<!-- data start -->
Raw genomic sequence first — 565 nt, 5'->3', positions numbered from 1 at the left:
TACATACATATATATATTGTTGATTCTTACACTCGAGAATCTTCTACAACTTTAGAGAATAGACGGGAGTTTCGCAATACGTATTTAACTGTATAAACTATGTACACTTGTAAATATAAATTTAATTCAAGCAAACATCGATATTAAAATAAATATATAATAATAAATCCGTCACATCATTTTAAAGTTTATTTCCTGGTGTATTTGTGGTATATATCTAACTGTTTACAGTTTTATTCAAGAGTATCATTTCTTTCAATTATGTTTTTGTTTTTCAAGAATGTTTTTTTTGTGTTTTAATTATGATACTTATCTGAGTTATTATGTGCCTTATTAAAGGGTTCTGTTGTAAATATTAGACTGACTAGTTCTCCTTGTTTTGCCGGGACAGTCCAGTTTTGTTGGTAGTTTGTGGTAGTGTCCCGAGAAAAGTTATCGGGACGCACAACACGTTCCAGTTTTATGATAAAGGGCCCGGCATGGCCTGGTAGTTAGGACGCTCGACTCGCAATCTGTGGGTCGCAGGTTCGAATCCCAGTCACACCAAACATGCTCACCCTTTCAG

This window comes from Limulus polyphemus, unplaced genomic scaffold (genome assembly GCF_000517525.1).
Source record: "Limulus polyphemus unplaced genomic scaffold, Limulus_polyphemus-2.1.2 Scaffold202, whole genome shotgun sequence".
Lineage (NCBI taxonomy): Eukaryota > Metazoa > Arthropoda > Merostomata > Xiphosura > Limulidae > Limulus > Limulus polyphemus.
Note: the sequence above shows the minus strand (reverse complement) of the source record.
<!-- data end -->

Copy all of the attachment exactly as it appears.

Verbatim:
Raw genomic sequence first — 565 nt, 5'->3', positions numbered from 1 at the left:
TACATACATATATATATTGTTGATTCTTACACTCGAGAATCTTCTACAACTTTAGAGAATAGACGGGAGTTTCGCAATACGTATTTAACTGTATAAACTATGTACACTTGTAAATATAAATTTAATTCAAGCAAACATCGATATTAAAATAAATATATAATAATAAATCCGTCACATCATTTTAAAGTTTATTTCCTGGTGTATTTGTGGTATATATCTAACTGTTTACAGTTTTATTCAAGAGTATCATTTCTTTCAATTATGTTTTTGTTTTTCAAGAATGTTTTTTTTGTGTTTTAATTATGATACTTATCTGAGTTATTATGTGCCTTATTAAAGGGTTCTGTTGTAAATATTAGACTGACTAGTTCTCCTTGTTTTGCCGGGACAGTCCAGTTTTGTTGGTAGTTTGTGGTAGTGTCCCGAGAAAAGTTATCGGGACGCACAACACGTTCCAGTTTTATGATAAAGGGCCCGGCATGGCCTGGTAGTTAGGACGCTCGACTCGCAATCTGTGGGTCGCAGGTTCGAATCCCAGTCACACCAAACATGCTCACCCTTTCAG

This window comes from Limulus polyphemus, unplaced genomic scaffold (genome assembly GCF_000517525.1).
Source record: "Limulus polyphemus unplaced genomic scaffold, Limulus_polyphemus-2.1.2 Scaffold202, whole genome shotgun sequence".
Lineage (NCBI taxonomy): Eukaryota > Metazoa > Arthropoda > Merostomata > Xiphosura > Limulidae > Limulus > Limulus polyphemus.
Note: the sequence above shows the minus strand (reverse complement) of the source record.